It is unjust for god to require me to believe on some really shoddy evidence, that was left 2000 years ago. I have never seen nor felt anything to believe that the supernatural really exists. However, according to the bible, there were tons of people who got the privilege of witnessing god’s power. The freed Jewish slaves were lead by a column of clouds during the day, and a column of fire by night. They were fed mana from the heavens, and witnessed the plagues of Egypt. Jesus performed miracles for all to see. Even Thomas was allowed to feel the holes in his hands once he was resurrected. Moses got a burning bush, and Saul got a vision. All these people were given very good reason to believe (supposedly), yet I am required to believe the same thing, but without any of the evidence. The evidence that I am left with is the same evidence that every other religion has, and there is nothing about the bible to set it apart. It looks exactly as one would expect it to look if it were written by a group of middle eastern desert nomads.

Why is there so much suffering in the world that is not man made (i.e. diseased, natural disasters, etc)? Did god design the Glyptapanteles wasp to lay its eggs inside caterpillars, so that its young could eat their way out when they hatch? (http://www.newscientist.com/article/dn14053-zombie-caterpillars-controlled-by-voodoo-wasps.html) If DNA and RNA are information (and thus had to be created by god, according to ID proponents), then did god design HIV, Ebola, small pox, polio, etc? Did he design the parasites that eat out the eyes of young innocent children and leave them blind? There is an awful lot of suffering in the world that can’t be blamed on sin and free will.
Is original sin a moral concept? Is it moral to hold the crimes of an ancestor over the heads of their descendants?
Why is it that, for the most part, Christian parents raise Christian children, Muslim parents raise Muslim children, etc. Isn’t it obvious that the main reason you are a Christian is that you were raised in a Christian household and were taught the bible was the truth and the word of god? If you were raised in Iran you would almost certainly be telling me that the Koran is the word of god.
There is a great documentary on PBS called “God on Trial”. You can watch it by following these links: http://midwestatheist.blogspot.com/2009/02/god-on-trial-pbs.html. The best one (in my opinion) is the Fourth link (if you don’t want to watch the whole movie) (http://wejew.com/media/3091/God_On_Trial_Complete_Film_44/) The film is about Jews in a concentration camp who put god on trial for his crimes against them and against humanity.
How do Christians condemn the actions of parents who drown their children in the bathtub to save them from Satan, or cut their infants arms off because they believed god told them to do so? How are these individuals different than Abraham and what he did to Isaac?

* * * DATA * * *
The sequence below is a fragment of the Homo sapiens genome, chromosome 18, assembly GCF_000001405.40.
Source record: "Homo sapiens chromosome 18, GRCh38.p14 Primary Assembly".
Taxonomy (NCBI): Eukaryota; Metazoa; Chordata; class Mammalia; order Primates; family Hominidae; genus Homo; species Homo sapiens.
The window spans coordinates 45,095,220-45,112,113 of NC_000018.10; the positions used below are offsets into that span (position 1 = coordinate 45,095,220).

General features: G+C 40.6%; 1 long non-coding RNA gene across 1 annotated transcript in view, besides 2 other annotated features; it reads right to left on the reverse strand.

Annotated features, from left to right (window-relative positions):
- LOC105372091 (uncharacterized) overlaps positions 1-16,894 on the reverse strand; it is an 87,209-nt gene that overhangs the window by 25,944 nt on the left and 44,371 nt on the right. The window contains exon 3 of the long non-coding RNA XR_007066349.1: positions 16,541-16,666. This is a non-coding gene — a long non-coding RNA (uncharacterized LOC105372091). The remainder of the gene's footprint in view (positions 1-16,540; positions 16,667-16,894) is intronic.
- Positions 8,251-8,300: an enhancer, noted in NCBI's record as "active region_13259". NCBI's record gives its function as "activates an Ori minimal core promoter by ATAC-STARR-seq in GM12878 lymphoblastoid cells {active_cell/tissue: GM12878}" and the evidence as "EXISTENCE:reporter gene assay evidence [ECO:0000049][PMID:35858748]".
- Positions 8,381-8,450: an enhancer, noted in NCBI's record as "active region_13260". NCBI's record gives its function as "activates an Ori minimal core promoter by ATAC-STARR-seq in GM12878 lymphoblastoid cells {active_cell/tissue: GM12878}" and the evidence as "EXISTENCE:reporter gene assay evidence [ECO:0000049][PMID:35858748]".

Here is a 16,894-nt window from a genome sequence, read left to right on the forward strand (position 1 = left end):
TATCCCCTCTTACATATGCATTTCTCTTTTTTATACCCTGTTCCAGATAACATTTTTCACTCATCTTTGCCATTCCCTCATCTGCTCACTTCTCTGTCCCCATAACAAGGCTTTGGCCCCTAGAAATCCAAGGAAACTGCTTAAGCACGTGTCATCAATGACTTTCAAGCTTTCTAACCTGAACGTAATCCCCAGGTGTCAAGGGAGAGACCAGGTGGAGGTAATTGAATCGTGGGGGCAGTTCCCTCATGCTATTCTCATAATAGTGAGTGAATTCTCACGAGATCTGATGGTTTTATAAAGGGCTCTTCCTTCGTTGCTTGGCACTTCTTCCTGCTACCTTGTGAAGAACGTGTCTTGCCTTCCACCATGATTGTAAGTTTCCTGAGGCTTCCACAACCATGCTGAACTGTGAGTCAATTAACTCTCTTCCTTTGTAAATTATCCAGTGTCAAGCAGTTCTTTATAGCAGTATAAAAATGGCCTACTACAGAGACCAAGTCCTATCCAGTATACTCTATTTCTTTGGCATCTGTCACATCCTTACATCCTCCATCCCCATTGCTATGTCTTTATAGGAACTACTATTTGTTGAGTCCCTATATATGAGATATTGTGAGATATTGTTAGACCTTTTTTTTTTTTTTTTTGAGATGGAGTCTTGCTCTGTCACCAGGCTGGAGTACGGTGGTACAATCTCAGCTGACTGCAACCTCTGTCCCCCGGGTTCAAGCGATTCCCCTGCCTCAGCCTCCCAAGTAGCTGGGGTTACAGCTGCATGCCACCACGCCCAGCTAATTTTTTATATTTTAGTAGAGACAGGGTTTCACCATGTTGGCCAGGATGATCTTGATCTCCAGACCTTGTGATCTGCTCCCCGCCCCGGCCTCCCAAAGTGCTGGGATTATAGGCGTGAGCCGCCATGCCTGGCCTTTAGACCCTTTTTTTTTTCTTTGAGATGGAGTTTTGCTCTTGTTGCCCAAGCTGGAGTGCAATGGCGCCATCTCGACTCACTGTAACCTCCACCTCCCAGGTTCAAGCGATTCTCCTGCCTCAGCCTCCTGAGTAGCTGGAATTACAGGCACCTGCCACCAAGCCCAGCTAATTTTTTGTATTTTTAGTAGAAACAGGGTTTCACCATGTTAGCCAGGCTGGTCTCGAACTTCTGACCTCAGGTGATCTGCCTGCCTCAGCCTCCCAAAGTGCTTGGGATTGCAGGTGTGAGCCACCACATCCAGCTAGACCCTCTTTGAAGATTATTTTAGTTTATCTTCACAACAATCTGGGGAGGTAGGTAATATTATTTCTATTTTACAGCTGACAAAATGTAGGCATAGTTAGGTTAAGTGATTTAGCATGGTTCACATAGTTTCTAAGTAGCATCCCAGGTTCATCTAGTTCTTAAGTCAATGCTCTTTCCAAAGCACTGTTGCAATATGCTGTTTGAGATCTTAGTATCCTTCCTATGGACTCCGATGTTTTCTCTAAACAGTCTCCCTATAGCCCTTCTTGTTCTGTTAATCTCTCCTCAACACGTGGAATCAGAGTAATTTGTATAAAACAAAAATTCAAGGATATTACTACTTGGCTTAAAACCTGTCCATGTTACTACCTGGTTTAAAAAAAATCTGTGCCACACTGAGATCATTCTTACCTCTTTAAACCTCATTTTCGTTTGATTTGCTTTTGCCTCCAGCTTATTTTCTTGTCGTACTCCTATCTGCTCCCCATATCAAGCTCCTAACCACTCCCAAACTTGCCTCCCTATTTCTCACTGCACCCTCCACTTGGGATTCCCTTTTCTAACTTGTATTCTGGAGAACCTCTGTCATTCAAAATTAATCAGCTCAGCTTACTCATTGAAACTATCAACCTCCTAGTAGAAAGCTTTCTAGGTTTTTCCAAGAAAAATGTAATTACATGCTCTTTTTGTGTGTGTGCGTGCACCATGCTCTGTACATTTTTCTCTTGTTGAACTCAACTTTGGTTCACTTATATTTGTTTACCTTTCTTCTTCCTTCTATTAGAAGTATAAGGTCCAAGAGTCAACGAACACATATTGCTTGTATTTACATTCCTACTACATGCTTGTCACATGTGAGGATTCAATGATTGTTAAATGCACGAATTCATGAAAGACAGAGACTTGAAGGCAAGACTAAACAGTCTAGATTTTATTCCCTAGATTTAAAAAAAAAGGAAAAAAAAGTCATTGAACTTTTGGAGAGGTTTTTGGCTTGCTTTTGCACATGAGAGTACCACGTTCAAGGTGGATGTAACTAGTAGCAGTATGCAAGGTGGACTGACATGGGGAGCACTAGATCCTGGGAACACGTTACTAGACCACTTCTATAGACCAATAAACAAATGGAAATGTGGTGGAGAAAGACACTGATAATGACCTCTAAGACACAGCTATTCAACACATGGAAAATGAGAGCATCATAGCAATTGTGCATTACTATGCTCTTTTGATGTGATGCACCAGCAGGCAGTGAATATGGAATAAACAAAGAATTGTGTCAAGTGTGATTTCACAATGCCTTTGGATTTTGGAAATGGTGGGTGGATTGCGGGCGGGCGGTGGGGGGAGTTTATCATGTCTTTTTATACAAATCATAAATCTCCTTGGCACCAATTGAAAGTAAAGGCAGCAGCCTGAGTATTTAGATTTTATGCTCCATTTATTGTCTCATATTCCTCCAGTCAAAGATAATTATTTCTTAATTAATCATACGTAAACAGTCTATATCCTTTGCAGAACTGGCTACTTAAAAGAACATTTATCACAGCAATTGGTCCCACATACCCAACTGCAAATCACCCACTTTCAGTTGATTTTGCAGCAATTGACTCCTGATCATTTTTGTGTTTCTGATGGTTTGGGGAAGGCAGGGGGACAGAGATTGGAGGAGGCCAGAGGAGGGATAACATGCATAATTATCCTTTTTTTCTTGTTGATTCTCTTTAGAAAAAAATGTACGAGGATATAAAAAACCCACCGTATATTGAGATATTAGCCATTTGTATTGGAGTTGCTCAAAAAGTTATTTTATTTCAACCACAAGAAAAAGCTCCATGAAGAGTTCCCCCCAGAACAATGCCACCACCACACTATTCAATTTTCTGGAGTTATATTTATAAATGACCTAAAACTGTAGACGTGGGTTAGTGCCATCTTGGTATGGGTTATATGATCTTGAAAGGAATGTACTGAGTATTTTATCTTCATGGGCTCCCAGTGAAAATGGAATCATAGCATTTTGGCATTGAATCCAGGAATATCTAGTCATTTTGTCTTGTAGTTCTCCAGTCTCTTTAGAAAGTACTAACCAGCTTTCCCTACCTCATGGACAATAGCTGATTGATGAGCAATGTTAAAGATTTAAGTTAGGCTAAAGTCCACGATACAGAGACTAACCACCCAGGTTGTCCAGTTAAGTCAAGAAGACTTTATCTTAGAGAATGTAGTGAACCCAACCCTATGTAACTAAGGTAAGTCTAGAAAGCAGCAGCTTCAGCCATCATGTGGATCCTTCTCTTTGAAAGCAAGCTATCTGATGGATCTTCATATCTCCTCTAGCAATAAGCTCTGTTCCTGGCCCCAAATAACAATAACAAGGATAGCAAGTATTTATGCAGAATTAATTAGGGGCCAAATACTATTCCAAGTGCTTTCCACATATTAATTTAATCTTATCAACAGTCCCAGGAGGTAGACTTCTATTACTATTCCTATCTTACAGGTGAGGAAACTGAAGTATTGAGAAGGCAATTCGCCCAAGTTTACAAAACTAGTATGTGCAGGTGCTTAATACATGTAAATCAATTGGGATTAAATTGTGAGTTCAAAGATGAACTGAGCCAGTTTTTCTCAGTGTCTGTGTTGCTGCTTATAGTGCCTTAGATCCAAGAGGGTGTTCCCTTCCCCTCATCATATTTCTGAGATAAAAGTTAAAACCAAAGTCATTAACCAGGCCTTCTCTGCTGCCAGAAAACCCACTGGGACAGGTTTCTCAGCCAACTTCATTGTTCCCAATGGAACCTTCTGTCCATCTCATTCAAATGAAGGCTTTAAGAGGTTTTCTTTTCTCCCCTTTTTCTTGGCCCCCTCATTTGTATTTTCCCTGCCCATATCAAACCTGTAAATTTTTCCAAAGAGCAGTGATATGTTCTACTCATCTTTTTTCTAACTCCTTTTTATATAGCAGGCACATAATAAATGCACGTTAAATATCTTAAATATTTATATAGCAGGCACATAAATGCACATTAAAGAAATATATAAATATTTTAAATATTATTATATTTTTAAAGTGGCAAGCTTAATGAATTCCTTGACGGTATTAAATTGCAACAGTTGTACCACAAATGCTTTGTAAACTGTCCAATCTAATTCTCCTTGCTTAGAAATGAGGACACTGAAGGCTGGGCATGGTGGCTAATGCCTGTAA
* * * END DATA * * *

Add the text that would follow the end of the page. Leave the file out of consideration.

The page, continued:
If Jesus does return, how will you know him when he does? Others have claimed to be him, by what criteria to you say they are not in fact Jesus? Will you require some sort of evidence of your messiah before you believe his divinity? If so, how are you and I any different on that day?

Lastly, here is a quote I am fond of that you may want to consider: “I contend that we are both atheists. I just believe in one fewer god than you do. When you understand why you dismiss all other possible gods, you will understand why I dismiss yours.” -Stephen Roberts
Hopefully that gives you a starting place with a few points to consider. Feel free to keep in touch with any further questions.

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Why do nonbelievers quote the Bible if they don’t believe god exists?

Original question:

Why does a group like the FFRF interpret God’s word if they do not believe He exists? For instance, the FFRF quotes Matthew 6:5-13 in order to interpret Jesus’ words as a condemnation of public prayer. Nevermind my opinion that it is a misinterpretation on behalf of FFRF, why are they quoting a Jesus they believe did not exist? It seems contradictory to bolster a viewpoint with what you believe to be a non-existent source.

My response:

Here’s why the FFRF (and myself) use quotes from the bible to prove our point when talking to Christians- it’s not because WE think it is an authoritative book, but rather the person we are trying to have a conversation with DOES. For instance, it makes no sense for Christians to quote the bible to atheists (although they do this all of the time) because atheists don’t hold this book to have any sort of authority. It would be like me quoting the Quran to you and saying- “The Quran says dogs are filthy, so you shouldn’t own them.” You don’t hold the Quran in any authority, so why should you care what the Quran says on the subject of dogs?

However, it makes a lot of sense to look at a book that a person does hold in authority and try to find a common ground, a bridge, or a way to reach that person by making them look at their own text, and reevaluate what it says on a subject. Because, while I may not think that the bible necessarily has any authority, a Christian does. And if I think that prayer before a government meeting is not a good idea in a secular, pluralistic society (for reasons that have nothing to do with the bible), and I want to try to convince a Christian that I am right, I will try to use reason first and tell them all of the reasons that I think that it is not a good idea. But when reason fails, I think it is a perfectly valid strategy to show them in their own holy book passages that also back up my position. You and I may disagree about the interpretation, but I know there are plenty of clergy that agree with the FFRF’s interpretation of the verse in Matthew. So, until god wants to come down and clear the issue up, I guess we will have to continue to debate who is right and who is wrong.

Hopefully that clears it up a little bit.

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Sources:

www.midwestatheist.blogspot.com
www.skepticsannotatedbible.com

LCAFS@yahoo.com

Copyright 2012, La Crosse Area Freethought Society